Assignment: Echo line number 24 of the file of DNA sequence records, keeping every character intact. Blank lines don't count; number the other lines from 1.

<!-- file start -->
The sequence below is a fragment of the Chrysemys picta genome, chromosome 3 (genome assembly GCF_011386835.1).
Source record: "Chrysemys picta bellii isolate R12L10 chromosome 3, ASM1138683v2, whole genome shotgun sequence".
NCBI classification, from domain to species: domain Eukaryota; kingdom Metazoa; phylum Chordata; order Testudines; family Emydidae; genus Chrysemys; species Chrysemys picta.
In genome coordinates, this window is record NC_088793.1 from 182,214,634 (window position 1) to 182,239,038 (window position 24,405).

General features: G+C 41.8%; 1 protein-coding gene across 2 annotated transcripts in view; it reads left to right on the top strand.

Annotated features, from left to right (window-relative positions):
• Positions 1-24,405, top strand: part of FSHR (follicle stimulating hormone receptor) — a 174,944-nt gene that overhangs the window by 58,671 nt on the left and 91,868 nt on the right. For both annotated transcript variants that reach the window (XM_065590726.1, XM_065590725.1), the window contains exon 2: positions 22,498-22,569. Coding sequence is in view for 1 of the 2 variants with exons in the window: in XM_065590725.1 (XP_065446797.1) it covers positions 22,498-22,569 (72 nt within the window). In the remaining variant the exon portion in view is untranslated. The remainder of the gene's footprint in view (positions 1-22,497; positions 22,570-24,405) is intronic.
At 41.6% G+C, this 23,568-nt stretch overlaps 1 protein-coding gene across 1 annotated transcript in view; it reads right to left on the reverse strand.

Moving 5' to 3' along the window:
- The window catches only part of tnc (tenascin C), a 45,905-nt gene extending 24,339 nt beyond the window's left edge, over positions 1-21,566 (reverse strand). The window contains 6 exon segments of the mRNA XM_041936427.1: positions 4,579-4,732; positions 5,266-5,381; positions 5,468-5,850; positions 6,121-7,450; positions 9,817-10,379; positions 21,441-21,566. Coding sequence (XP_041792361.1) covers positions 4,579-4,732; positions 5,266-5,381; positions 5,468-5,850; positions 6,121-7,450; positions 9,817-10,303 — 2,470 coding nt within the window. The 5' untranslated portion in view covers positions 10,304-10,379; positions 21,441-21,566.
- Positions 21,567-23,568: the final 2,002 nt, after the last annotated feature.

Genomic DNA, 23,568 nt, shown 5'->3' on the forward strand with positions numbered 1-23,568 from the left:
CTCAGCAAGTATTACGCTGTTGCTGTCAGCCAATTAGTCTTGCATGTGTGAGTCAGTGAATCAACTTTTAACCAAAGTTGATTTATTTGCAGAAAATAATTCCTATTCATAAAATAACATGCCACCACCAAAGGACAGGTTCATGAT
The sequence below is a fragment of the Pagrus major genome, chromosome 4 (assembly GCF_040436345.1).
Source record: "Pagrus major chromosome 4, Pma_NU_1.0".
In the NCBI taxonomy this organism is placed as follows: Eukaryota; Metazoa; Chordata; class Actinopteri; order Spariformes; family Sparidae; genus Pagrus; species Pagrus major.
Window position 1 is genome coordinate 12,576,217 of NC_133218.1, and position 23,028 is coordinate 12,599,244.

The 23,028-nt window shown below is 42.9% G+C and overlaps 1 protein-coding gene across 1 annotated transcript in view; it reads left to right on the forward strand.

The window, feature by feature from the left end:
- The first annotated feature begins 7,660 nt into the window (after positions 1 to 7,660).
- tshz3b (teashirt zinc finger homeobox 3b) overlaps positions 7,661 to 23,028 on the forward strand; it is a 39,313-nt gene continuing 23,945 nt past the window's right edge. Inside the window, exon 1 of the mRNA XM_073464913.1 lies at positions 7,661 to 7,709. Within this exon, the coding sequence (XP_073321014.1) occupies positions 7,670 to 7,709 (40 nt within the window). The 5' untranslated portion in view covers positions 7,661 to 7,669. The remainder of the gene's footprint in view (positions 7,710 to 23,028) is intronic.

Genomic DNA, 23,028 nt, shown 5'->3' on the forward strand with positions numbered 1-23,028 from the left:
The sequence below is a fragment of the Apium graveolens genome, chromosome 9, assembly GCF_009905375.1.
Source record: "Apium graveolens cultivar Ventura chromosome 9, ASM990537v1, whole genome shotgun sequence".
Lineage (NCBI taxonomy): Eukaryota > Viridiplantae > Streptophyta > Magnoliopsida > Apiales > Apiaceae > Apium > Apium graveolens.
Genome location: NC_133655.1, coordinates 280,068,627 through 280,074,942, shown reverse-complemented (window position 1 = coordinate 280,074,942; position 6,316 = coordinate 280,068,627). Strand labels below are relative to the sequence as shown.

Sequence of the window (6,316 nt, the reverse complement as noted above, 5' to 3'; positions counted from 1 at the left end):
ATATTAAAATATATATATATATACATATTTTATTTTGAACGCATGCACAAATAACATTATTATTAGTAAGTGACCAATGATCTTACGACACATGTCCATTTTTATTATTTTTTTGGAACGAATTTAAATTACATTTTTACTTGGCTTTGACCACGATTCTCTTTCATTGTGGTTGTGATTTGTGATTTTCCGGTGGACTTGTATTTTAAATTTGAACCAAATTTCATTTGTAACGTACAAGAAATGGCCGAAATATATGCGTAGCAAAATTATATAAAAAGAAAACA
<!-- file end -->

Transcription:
Source record: "Apium graveolens cultivar Ventura chromosome 9, ASM990537v1, whole genome shotgun sequence".